4. The vast majority of the African Diaspora do not feel that they have any meaningful stake (no “skin in the game”) in building the AU-Diaspora relationship.  What can or will such a relationship do to stop police shootings of unarmed African Americans, or daily racial discrimination in Canada, or continued government seizure of citizenship homes and property in Central America, or the annual celebrations of Swarte Peete in the Netherlands?  Of course, a well-laid out and marketed information campaign can correct that situation, but none is currently operating towards that goal (including the Legacy Projects).

Suggested Strategies to Move Forward 

 

**The overall goal of these combined activities is to build a very strong foundation for the AU-Diaspora relationship and to begin to build the whole house necessary for the Diaspora to evolve into its Sixth Region status and its rightful place within Agenda 2063.

 

  1. The AU, through CIDO or ECOSOCC, should immediately schedule and hold a Technical Workshop to Establish a Viable Plan to Elect 20 Diasporans to the AU.  This has been promised for several years, but continually postponed.  All Diasporan organizations with plan proposals should be heard and voted on at this gathering, and one general plan that can be adjusted for each of the various Diasporan communities should be adopted and promulgated.  Along with the AU, the Diaspora should be willing to support financially whatever plan proposal is adopted.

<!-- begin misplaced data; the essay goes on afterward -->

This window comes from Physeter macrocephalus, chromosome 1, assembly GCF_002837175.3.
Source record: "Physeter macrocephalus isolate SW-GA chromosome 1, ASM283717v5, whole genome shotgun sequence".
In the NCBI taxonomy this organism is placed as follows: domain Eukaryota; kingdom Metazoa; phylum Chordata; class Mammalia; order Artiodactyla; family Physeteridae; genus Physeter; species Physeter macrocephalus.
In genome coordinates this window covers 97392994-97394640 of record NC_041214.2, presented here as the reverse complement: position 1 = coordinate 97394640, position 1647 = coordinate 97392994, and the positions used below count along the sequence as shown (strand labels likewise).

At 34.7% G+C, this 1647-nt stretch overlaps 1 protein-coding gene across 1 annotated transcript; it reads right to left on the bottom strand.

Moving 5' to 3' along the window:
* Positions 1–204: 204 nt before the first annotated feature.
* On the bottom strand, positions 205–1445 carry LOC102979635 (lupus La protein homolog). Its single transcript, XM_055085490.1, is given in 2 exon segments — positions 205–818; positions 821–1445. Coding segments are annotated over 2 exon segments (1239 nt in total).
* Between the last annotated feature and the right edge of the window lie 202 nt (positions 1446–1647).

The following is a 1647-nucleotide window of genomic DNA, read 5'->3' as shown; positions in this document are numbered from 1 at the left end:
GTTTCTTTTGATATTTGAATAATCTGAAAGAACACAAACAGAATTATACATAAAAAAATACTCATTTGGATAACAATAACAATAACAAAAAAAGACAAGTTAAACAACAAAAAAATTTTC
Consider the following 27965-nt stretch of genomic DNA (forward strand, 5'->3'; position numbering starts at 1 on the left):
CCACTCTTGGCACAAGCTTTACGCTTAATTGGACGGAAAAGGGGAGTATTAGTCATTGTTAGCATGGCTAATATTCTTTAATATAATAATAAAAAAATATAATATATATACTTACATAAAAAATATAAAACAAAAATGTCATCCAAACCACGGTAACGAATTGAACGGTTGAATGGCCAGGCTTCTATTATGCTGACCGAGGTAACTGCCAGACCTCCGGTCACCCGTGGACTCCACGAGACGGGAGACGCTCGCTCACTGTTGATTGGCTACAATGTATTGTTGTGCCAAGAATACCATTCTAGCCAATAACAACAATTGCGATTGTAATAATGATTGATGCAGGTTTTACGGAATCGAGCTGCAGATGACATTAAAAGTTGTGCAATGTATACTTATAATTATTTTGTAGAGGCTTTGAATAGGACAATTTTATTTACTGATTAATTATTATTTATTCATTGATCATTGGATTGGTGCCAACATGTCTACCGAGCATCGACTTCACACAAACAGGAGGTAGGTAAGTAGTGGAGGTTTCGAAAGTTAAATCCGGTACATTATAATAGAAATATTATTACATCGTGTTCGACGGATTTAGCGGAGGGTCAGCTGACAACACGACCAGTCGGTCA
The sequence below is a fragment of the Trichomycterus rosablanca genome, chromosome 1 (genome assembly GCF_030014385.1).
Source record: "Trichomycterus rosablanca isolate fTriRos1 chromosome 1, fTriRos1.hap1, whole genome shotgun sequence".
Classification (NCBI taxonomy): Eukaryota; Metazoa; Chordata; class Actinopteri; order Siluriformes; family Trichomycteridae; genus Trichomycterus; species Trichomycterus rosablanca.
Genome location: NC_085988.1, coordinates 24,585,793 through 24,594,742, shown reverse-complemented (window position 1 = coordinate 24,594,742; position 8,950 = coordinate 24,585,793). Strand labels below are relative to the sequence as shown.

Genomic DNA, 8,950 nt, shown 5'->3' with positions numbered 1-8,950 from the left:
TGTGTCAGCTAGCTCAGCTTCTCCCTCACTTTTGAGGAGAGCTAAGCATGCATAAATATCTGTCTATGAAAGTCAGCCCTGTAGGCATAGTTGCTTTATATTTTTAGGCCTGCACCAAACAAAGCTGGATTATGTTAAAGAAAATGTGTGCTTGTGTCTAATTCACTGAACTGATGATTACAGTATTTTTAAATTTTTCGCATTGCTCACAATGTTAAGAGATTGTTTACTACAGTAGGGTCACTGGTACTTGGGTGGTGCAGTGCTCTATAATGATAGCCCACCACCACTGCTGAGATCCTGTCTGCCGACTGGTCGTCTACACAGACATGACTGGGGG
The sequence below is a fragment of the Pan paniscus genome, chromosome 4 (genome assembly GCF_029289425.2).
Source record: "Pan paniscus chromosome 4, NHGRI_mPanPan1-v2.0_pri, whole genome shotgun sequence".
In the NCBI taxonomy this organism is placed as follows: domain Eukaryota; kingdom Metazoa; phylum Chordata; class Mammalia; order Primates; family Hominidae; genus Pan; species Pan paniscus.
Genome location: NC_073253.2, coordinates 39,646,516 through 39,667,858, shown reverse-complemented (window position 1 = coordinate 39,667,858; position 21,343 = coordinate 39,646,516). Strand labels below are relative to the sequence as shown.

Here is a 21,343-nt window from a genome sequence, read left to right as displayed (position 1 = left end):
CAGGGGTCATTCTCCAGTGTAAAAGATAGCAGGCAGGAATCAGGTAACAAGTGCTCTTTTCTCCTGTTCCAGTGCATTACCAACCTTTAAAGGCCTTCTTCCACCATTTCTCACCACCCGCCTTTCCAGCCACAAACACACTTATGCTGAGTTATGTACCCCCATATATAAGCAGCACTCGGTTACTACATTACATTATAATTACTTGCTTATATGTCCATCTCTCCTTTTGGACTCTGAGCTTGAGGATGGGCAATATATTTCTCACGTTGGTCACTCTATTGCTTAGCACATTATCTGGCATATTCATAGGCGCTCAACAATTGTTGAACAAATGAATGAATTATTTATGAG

2. Howard University annually hosts a Model African Union conference which draws upwards of 500 students from various colleges and universities.  Ambassador Amina Ali has provided the opening keynote address for this gathering for the last three years.  The AU should get even more involved in this annual conference, presenting a Kwame Nkrumah/Haile Selassie/N.D. Zuma award for the best diplomatic delegation.  The AU should encourage more regional Model AU conferences in different parts of the Diaspora.  One already occurs in Georgia/South Carolina during the fall, and a new one is presently being scheduled in California in November.  An international one regularly occurs in London.  These gatherings promote the idea of youth learning to represent different African members of the AU, immersing themselves in the histories and foreign policy positions of those countries, and using diplomacy to practice arriving at solutions to real issues the AU faces.  All of the African Studies Departments and Programs in the U.S.A., Canada, the Caribbean, and Europe will be asked to create teams, if they have not already done so, and to further support teams if already engaged.